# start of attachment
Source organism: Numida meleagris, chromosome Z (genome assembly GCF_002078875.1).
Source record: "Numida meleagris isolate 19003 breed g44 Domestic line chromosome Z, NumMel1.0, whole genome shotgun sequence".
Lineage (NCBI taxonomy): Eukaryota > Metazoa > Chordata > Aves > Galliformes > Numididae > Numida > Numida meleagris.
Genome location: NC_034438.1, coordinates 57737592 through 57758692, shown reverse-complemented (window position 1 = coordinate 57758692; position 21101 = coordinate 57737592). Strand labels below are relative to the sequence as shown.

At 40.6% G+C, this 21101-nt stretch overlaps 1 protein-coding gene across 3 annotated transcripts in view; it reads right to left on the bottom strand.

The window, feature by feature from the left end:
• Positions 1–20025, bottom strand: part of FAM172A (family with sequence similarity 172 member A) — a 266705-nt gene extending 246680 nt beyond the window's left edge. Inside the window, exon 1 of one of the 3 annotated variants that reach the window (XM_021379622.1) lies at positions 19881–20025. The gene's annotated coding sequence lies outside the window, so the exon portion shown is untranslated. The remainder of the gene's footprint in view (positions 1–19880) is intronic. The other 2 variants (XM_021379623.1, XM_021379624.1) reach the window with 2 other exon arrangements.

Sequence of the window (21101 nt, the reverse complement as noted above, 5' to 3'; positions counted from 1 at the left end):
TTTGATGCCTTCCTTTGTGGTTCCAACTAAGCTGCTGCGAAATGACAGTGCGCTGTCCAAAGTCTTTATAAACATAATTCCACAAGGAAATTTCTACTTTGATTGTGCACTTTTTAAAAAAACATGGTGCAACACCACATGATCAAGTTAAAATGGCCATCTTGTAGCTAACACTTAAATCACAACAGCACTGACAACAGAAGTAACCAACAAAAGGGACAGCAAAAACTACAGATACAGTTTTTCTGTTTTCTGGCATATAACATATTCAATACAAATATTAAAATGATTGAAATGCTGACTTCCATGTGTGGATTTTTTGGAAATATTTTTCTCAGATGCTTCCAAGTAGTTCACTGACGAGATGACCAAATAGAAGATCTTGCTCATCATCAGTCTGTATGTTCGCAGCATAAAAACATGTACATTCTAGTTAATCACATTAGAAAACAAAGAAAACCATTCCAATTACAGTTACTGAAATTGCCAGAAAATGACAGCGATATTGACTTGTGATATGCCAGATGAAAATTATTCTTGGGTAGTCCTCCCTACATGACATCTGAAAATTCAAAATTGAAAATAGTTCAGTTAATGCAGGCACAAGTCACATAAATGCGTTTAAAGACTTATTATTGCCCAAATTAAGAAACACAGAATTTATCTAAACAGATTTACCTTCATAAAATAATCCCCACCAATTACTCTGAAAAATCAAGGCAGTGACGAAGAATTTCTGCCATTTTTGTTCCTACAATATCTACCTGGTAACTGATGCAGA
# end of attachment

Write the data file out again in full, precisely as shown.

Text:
Source organism: Numida meleagris, chromosome Z (genome assembly GCF_002078875.1).
Source record: "Numida meleagris isolate 19003 breed g44 Domestic line chromosome Z, NumMel1.0, whole genome shotgun sequence".
Lineage (NCBI taxonomy): Eukaryota > Metazoa > Chordata > Aves > Galliformes > Numididae > Numida > Numida meleagris.
Genome location: NC_034438.1, coordinates 57737592 through 57758692, shown reverse-complemented (window position 1 = coordinate 57758692; position 21101 = coordinate 57737592). Strand labels below are relative to the sequence as shown.

At 40.6% G+C, this 21101-nt stretch overlaps 1 protein-coding gene across 3 annotated transcripts in view; it reads right to left on the bottom strand.

The window, feature by feature from the left end:
• Positions 1–20025, bottom strand: part of FAM172A (family with sequence similarity 172 member A) — a 266705-nt gene extending 246680 nt beyond the window's left edge. Inside the window, exon 1 of one of the 3 annotated variants that reach the window (XM_021379622.1) lies at positions 19881–20025. The gene's annotated coding sequence lies outside the window, so the exon portion shown is untranslated. The remainder of the gene's footprint in view (positions 1–19880) is intronic. The other 2 variants (XM_021379623.1, XM_021379624.1) reach the window with 2 other exon arrangements.

Sequence of the window (21101 nt, the reverse complement as noted above, 5' to 3'; positions counted from 1 at the left end):
TTTGATGCCTTCCTTTGTGGTTCCAACTAAGCTGCTGCGAAATGACAGTGCGCTGTCCAAAGTCTTTATAAACATAATTCCACAAGGAAATTTCTACTTTGATTGTGCACTTTTTAAAAAAACATGGTGCAACACCACATGATCAAGTTAAAATGGCCATCTTGTAGCTAACACTTAAATCACAACAGCACTGACAACAGAAGTAACCAACAAAAGGGACAGCAAAAACTACAGATACAGTTTTTCTGTTTTCTGGCATATAACATATTCAATACAAATATTAAAATGATTGAAATGCTGACTTCCATGTGTGGATTTTTTGGAAATATTTTTCTCAGATGCTTCCAAGTAGTTCACTGACGAGATGACCAAATAGAAGATCTTGCTCATCATCAGTCTGTATGTTCGCAGCATAAAAACATGTACATTCTAGTTAATCACATTAGAAAACAAAGAAAACCATTCCAATTACAGTTACTGAAATTGCCAGAAAATGACAGCGATATTGACTTGTGATATGCCAGATGAAAATTATTCTTGGGTAGTCCTCCCTACATGACATCTGAAAATTCAAAATTGAAAATAGTTCAGTTAATGCAGGCACAAGTCACATAAATGCGTTTAAAGACTTATTATTGCCCAAATTAAGAAACACAGAATTTATCTAAACAGATTTACCTTCATAAAATAATCCCCACCAATTACTCTGAAAAATCAAGGCAGTGACGAAGAATTTCTGCCATTTTTGTTCCTACAATATCTACCTGGTAACTGATGCAGA